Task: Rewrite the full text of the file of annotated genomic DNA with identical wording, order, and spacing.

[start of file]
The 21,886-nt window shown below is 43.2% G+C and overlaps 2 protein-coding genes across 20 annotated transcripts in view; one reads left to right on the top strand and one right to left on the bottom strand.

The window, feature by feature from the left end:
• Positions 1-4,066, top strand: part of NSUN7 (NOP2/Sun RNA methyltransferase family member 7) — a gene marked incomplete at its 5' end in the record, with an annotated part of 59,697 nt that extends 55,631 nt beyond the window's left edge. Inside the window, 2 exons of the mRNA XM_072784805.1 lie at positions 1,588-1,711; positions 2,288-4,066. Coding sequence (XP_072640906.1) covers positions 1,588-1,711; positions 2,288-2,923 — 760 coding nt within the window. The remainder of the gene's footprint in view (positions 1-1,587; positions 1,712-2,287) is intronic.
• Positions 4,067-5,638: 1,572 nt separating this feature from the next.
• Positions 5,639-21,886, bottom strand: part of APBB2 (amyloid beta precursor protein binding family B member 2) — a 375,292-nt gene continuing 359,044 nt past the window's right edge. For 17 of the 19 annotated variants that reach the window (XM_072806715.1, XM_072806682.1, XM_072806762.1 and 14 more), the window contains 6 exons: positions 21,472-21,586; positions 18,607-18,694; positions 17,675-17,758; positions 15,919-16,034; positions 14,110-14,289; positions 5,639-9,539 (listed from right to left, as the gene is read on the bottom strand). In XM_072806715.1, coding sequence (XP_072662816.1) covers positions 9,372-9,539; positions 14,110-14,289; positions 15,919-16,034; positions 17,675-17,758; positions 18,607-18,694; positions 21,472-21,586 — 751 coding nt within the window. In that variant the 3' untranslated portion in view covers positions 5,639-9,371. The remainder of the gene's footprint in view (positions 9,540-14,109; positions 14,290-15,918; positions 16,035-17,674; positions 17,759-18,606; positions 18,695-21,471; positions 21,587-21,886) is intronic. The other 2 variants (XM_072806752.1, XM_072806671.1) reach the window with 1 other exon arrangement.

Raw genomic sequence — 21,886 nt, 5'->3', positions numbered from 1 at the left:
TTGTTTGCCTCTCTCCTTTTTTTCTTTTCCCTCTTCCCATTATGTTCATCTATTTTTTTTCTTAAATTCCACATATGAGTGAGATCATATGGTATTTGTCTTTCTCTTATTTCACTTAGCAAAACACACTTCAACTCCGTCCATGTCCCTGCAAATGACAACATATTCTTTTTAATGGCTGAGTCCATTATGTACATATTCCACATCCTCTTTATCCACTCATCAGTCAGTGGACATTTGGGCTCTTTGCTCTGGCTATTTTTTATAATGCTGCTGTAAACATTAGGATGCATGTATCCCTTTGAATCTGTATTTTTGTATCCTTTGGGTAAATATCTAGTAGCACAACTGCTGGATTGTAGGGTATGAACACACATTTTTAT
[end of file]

The 21,886-nt window shown below is 43.2% G+C and overlaps 2 protein-coding genes across 20 annotated transcripts in view; one reads left to right on the top strand and one right to left on the bottom strand.

The window, feature by feature from the left end:
• Positions 1-4,066, top strand: part of NSUN7 (NOP2/Sun RNA methyltransferase family member 7) — a gene marked incomplete at its 5' end in the record, with an annotated part of 59,697 nt that extends 55,631 nt beyond the window's left edge. Inside the window, 2 exons of the mRNA XM_072784805.1 lie at positions 1,588-1,711; positions 2,288-4,066. Coding sequence (XP_072640906.1) covers positions 1,588-1,711; positions 2,288-2,923 — 760 coding nt within the window. The remainder of the gene's footprint in view (positions 1-1,587; positions 1,712-2,287) is intronic.
• Positions 4,067-5,638: 1,572 nt separating this feature from the next.
• Positions 5,639-21,886, bottom strand: part of APBB2 (amyloid beta precursor protein binding family B member 2) — a 375,292-nt gene continuing 359,044 nt past the window's right edge. For 17 of the 19 annotated variants that reach the window (XM_072806715.1, XM_072806682.1, XM_072806762.1 and 14 more), the window contains 6 exons: positions 21,472-21,586; positions 18,607-18,694; positions 17,675-17,758; positions 15,919-16,034; positions 14,110-14,289; positions 5,639-9,539 (listed from right to left, as the gene is read on the bottom strand). In XM_072806715.1, coding sequence (XP_072662816.1) covers positions 9,372-9,539; positions 14,110-14,289; positions 15,919-16,034; positions 17,675-17,758; positions 18,607-18,694; positions 21,472-21,586 — 751 coding nt within the window. In that variant the 3' untranslated portion in view covers positions 5,639-9,371. The remainder of the gene's footprint in view (positions 9,540-14,109; positions 14,290-15,918; positions 16,035-17,674; positions 17,759-18,606; positions 18,695-21,471; positions 21,587-21,886) is intronic. The other 2 variants (XM_072806752.1, XM_072806671.1) reach the window with 1 other exon arrangement.

Raw genomic sequence — 21,886 nt, 5'->3', positions numbered from 1 at the left:
TTGTTTGCCTCTCTCCTTTTTTTCTTTTCCCTCTTCCCATTATGTTCATCTATTTTTTTTCTTAAATTCCACATATGAGTGAGATCATATGGTATTTGTCTTTCTCTTATTTCACTTAGCAAAACACACTTCAACTCCGTCCATGTCCCTGCAAATGACAACATATTCTTTTTAATGGCTGAGTCCATTATGTACATATTCCACATCCTCTTTATCCACTCATCAGTCAGTGGACATTTGGGCTCTTTGCTCTGGCTATTTTTTATAATGCTGCTGTAAACATTAGGATGCATGTATCCCTTTGAATCTGTATTTTTGTATCCTTTGGGTAAATATCTAGTAGCACAACTGCTGGATTGTAGGGTATGAACACACATTTTTAT